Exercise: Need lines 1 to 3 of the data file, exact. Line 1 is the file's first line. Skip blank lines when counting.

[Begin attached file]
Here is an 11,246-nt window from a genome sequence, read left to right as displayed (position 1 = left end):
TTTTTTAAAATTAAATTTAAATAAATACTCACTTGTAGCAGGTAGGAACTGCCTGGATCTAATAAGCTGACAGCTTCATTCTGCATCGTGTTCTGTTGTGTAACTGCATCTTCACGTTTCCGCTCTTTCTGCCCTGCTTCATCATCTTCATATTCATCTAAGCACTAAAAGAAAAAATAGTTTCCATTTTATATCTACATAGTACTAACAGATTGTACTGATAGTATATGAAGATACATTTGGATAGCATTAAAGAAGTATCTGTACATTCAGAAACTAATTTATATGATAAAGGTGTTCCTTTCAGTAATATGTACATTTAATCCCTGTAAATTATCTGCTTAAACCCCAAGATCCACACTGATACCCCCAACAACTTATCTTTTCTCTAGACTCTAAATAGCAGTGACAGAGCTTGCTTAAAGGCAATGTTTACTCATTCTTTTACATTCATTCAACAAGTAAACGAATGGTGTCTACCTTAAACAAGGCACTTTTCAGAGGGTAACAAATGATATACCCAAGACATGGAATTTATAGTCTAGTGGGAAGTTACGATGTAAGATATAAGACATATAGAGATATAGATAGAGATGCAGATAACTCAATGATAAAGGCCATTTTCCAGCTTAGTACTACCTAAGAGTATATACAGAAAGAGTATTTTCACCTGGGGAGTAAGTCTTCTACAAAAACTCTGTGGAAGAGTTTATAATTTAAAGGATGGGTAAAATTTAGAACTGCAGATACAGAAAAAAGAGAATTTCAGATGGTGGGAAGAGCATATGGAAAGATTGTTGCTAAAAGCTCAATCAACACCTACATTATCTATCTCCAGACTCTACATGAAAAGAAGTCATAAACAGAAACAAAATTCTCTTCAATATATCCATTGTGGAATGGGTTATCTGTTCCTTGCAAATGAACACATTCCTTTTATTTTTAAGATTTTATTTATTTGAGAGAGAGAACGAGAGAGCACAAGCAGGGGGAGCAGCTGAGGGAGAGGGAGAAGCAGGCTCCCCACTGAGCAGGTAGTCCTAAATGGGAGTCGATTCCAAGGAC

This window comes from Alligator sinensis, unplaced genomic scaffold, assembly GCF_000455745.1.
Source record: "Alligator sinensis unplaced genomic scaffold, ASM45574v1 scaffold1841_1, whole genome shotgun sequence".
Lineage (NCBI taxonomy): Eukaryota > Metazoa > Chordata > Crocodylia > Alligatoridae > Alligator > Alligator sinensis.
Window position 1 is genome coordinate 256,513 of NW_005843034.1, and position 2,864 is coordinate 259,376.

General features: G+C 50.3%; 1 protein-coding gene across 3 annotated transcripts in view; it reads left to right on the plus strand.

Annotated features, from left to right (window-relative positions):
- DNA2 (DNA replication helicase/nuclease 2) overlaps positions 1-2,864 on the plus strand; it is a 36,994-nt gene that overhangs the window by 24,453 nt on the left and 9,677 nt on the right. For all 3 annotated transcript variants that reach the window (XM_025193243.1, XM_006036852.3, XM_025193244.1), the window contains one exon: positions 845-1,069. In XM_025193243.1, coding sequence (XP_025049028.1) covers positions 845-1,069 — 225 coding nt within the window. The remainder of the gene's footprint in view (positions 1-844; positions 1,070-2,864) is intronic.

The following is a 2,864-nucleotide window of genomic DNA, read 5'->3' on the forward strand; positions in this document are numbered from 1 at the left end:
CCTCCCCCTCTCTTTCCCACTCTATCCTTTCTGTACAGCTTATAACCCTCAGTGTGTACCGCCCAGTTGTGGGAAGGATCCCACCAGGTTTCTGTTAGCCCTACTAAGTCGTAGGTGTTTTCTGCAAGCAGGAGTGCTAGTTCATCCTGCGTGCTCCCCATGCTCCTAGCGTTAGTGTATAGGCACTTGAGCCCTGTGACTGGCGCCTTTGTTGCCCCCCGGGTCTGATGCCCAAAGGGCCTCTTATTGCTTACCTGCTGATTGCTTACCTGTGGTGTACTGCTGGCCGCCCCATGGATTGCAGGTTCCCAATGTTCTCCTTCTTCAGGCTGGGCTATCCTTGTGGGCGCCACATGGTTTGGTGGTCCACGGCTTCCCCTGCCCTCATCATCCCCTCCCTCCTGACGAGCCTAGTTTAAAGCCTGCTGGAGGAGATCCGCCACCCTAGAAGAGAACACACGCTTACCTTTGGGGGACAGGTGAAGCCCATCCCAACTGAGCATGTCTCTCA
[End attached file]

Here is an 11,246-nt window from a genome sequence, read left to right as displayed (position 1 = left end):
TTTTTTAAAATTAAATTTAAATAAATACTCACTTGTAGCAGGTAGGAACTGCCTGGATCTAATAAGCTGACAGCTTCATTCTGCATCGTGTTCTGTTGTGTAACTGCATCTTCACGTTTCCGCTCTTTCTGCCCTGCTTCATCATCTTCATATTCATCTAAGCACTAAAAGAAAAAATAGTTTCCATTTTATATCTACATAGTACTAACAGATTGTACTGATAGTATATGAAGATACATTTGGATAGCATTAAAGAAGTATCTGTACATTCAGAAACTAATTTATATGATAAAGGTGTTCCTTTCAGTAATATGTACATTTAATCCCTGTAAATTATCTGCTTAAACCCCAAGATCCACACTGATACCCCCAACAACTTATCTTTTCTCTAGACTCTAAATAGCAGTGACAGAGCTTGCTTAAAGGCAATGTTTACTCATTCTTTTACATTCATTCAACAAGTAAACGAATGGTGTCTACCTTAAACAAGGCACTTTTCAGAGGGTAACAAATGATATACCCAAGACATGGAATTTATAGTCTAGTGGGAAGTTACGATGTAAGATATAAGACATATAGAGATATAGATAGAGATGCAGATAACTCAATGATAAAGGCCATTTTCCAGCTTAGTACTACCTAAGAGTATATACAGAAAGAGTATTTTCACCTGGGGAGTAAGTCTTCTACAAAAACTCTGTGGAAGAGTTTATAATTTAAAGGATGGGTAAAATTTAGAACTGCAGATACAGAAAAAAGAGAATTTCAGATGGTGGGAAGAGCATATGGAAAGATTGTTGCTAAAAGCTCAATCAACACCTACATTATCTATCTCCAGACTCTACATGAAAAGAAGTCATAAACAGAAACAAAATTCTCTTCAATATATCCATTGTGGAATGGGTTATCTGTTCCTTGCAAATGAACACATTCCTTTTATTTTTAAGATTTTATTTATTTGAGAGAGAGAACGAGAGAGCACAAGCAGGGGGAGCAGCTGAGGGAGAGGGAGAAGCAGGCTCCCCACTGAGCAGGTAGTCCTAAATGGGAGTCGATTCCAAGGAC

This window comes from Alligator sinensis, unplaced genomic scaffold, assembly GCF_000455745.1.